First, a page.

And the fight could be bitter. Two wings have split the party over the course of the last parliament, and will seek to control it now – a populist bloc who have employed tough rhetoric on migration and sought to battle Reform for votes, and a moderate wing eager to drag the party back to its “One Nation” roots.

“I’m sorry that my party didn’t listen to you,” Britain’s former hardline Home Secretary Suella Braverman said at her count, in a speech that could well have been addressed purely to the party members that will select its next leader.

“(The) Conservative Party has let you down. You – the great British people – voted for us over 14 years and we did not keep our promises,” she said. “We’ve acted as if we’re entitled to your vote regardless of what we did, regardless of what we didn’t do, despite promising time after time that we would do those things and we need to learn our lesson because if we don’t, bad as tonight has been for my party, we’ll have many worse nights to come.”

Kemi Badenoch will enter the leadership race as the favorite, if she runs. But the outgoing business and trade minister didn’t reveal much about her intentions in her speech, choosing instead to congratulate Labour.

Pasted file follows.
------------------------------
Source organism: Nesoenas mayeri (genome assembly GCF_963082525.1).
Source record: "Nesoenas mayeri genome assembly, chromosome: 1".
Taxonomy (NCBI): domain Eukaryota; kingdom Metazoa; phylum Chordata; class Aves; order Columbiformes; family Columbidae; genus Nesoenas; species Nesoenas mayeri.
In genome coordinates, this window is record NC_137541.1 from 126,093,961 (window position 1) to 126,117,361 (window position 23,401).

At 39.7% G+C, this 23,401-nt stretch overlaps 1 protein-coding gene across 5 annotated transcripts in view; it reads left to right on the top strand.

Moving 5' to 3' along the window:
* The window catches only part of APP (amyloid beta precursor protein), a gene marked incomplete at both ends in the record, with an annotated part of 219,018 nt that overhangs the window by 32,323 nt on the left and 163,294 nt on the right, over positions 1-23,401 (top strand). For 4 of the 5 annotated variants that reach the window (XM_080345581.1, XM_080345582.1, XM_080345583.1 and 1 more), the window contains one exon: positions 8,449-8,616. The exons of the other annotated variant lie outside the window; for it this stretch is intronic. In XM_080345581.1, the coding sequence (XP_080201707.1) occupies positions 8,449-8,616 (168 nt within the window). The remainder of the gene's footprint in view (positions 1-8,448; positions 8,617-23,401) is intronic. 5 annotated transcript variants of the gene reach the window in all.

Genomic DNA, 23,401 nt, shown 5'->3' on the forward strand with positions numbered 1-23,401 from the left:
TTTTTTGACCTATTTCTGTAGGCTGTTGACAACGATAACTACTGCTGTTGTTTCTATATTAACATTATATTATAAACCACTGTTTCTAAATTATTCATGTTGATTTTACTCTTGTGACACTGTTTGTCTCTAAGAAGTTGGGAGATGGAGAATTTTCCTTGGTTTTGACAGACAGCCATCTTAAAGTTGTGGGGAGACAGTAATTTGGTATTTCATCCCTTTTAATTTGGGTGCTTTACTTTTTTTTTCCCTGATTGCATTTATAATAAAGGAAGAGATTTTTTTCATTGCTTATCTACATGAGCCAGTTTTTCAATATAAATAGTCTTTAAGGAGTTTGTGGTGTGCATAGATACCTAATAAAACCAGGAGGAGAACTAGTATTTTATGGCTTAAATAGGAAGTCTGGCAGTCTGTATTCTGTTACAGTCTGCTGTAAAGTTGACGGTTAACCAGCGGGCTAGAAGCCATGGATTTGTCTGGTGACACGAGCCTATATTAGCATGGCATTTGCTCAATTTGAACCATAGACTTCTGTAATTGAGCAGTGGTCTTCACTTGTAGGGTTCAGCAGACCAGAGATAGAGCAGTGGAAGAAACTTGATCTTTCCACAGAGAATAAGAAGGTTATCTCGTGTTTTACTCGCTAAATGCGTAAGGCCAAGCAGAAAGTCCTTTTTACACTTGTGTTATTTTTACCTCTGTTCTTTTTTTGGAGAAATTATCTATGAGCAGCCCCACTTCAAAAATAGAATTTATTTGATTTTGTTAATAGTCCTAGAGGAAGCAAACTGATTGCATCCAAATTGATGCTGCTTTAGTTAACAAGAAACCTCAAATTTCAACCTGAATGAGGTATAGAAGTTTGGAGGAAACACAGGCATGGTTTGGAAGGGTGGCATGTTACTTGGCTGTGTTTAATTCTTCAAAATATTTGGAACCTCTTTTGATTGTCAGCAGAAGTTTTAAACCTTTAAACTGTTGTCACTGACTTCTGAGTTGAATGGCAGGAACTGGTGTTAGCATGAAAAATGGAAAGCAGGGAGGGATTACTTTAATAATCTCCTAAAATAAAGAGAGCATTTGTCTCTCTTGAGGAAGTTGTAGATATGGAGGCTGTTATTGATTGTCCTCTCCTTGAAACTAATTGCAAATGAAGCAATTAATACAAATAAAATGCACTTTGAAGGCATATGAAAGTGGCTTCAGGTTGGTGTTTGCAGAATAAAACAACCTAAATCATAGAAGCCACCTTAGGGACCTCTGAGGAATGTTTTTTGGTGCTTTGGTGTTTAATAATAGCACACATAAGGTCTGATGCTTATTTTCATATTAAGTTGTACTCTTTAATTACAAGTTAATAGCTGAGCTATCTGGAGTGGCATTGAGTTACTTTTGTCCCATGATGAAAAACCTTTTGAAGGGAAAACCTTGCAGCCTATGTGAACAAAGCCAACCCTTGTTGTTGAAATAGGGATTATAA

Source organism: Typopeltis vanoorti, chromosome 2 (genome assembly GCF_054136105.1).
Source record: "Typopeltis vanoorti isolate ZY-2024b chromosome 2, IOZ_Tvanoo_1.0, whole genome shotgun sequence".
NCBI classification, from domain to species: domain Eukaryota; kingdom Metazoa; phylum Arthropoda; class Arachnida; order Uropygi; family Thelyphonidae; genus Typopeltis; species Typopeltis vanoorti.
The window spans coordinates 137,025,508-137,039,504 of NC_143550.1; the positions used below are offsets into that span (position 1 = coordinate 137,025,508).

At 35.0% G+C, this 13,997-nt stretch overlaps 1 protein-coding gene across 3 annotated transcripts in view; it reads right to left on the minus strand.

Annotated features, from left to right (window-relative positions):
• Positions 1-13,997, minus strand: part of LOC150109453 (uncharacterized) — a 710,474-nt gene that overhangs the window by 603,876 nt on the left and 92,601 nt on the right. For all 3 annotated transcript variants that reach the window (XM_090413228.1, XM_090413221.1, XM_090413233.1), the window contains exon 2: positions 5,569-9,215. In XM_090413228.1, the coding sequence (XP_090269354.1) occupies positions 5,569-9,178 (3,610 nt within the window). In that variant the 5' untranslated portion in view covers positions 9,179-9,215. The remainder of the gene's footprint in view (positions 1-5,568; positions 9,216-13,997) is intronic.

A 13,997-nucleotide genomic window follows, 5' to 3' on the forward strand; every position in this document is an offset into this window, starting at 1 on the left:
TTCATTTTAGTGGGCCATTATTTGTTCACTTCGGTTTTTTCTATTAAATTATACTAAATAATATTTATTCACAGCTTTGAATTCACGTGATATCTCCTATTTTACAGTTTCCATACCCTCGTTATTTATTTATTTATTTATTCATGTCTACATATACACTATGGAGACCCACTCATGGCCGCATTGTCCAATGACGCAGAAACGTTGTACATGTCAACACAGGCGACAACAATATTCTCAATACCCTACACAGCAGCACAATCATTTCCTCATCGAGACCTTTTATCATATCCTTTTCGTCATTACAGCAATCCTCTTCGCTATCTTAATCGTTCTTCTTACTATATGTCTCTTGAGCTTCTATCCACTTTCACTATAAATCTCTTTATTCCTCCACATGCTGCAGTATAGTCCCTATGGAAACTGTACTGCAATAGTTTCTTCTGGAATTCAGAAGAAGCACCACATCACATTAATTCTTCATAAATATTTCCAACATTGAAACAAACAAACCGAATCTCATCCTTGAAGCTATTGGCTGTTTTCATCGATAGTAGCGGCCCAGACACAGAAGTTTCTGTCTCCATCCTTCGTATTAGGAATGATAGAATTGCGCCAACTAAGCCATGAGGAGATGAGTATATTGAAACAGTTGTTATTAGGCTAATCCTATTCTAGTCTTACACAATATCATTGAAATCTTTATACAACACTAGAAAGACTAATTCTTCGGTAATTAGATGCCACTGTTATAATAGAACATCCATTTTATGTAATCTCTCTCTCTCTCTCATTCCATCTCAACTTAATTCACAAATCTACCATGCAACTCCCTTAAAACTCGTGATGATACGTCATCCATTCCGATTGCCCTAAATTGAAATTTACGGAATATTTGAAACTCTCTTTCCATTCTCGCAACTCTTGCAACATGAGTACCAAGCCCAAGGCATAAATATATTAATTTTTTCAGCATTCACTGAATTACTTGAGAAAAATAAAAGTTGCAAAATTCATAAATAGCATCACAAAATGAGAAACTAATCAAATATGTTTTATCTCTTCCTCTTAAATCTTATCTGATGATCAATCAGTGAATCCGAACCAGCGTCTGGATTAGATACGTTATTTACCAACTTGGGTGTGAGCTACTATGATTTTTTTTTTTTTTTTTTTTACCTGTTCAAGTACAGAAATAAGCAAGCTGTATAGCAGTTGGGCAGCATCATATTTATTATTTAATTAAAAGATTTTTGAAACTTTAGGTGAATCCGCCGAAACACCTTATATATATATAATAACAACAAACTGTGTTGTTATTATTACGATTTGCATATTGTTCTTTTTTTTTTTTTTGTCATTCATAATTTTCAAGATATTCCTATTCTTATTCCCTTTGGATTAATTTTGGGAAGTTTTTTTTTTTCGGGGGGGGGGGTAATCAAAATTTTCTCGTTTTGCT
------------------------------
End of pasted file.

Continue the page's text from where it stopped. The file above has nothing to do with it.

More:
The rise of Reform

The exit poll threw up a huge surprise, signalling 13 seats for Reform — but the real results weren’t as kind.

The insurgent bloc didn’t pick up all of the seats it was forecast, but it was a disruptive force throughout the night, leaping the Conservatives into second place in dozens of seats up and down the country.

Nigel Farage, the group’s leader who had tried seven times to win election to parliament, succeeded on the eight attempt and will become a noisy and trouble-making presence in Westminster.

“It’s not just disappointment with the Conservative Party. There is a massive gap on the center right of British politics and my job is to fill it. And that’s exactly what I’m going to do,” Farage said after winning the seat.